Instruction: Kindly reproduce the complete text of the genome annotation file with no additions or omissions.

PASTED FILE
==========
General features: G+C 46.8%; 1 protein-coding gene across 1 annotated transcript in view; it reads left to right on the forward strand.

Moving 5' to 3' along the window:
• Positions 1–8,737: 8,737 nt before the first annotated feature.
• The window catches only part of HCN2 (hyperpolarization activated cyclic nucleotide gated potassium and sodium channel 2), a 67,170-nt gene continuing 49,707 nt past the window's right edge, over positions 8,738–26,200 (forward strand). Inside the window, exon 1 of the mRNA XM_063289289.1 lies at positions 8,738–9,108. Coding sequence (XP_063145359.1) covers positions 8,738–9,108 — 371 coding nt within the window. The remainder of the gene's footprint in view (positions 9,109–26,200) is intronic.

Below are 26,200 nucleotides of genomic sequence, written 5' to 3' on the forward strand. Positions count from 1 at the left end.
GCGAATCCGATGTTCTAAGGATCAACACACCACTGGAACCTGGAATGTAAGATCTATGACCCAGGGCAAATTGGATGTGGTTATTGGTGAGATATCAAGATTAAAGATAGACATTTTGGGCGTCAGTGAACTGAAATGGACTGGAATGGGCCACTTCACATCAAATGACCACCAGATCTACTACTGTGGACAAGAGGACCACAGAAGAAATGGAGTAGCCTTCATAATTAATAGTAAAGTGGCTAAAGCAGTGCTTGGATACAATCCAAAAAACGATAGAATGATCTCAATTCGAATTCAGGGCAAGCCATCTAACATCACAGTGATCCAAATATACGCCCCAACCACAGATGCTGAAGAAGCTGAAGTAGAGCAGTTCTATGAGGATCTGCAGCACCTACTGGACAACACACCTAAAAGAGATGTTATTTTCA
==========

General features: G+C 46.8%; 1 protein-coding gene across 1 annotated transcript in view; it reads left to right on the forward strand.

Moving 5' to 3' along the window:
• Positions 1–8,737: 8,737 nt before the first annotated feature.
• The window catches only part of HCN2 (hyperpolarization activated cyclic nucleotide gated potassium and sodium channel 2), a 67,170-nt gene continuing 49,707 nt past the window's right edge, over positions 8,738–26,200 (forward strand). Inside the window, exon 1 of the mRNA XM_063289289.1 lies at positions 8,738–9,108. Coding sequence (XP_063145359.1) covers positions 8,738–9,108 — 371 coding nt within the window. The remainder of the gene's footprint in view (positions 9,109–26,200) is intronic.

Below are 26,200 nucleotides of genomic sequence, written 5' to 3' on the forward strand. Positions count from 1 at the left end.
GCGAATCCGATGTTCTAAGGATCAACACACCACTGGAACCTGGAATGTAAGATCTATGACCCAGGGCAAATTGGATGTGGTTATTGGTGAGATATCAAGATTAAAGATAGACATTTTGGGCGTCAGTGAACTGAAATGGACTGGAATGGGCCACTTCACATCAAATGACCACCAGATCTACTACTGTGGACAAGAGGACCACAGAAGAAATGGAGTAGCCTTCATAATTAATAGTAAAGTGGCTAAAGCAGTGCTTGGATACAATCCAAAAAACGATAGAATGATCTCAATTCGAATTCAGGGCAAGCCATCTAACATCACAGTGATCCAAATATACGCCCCAACCACAGATGCTGAAGAAGCTGAAGTAGAGCAGTTCTATGAGGATCTGCAGCACCTACTGGACAACACACCTAAAAGAGATGTTATTTTCA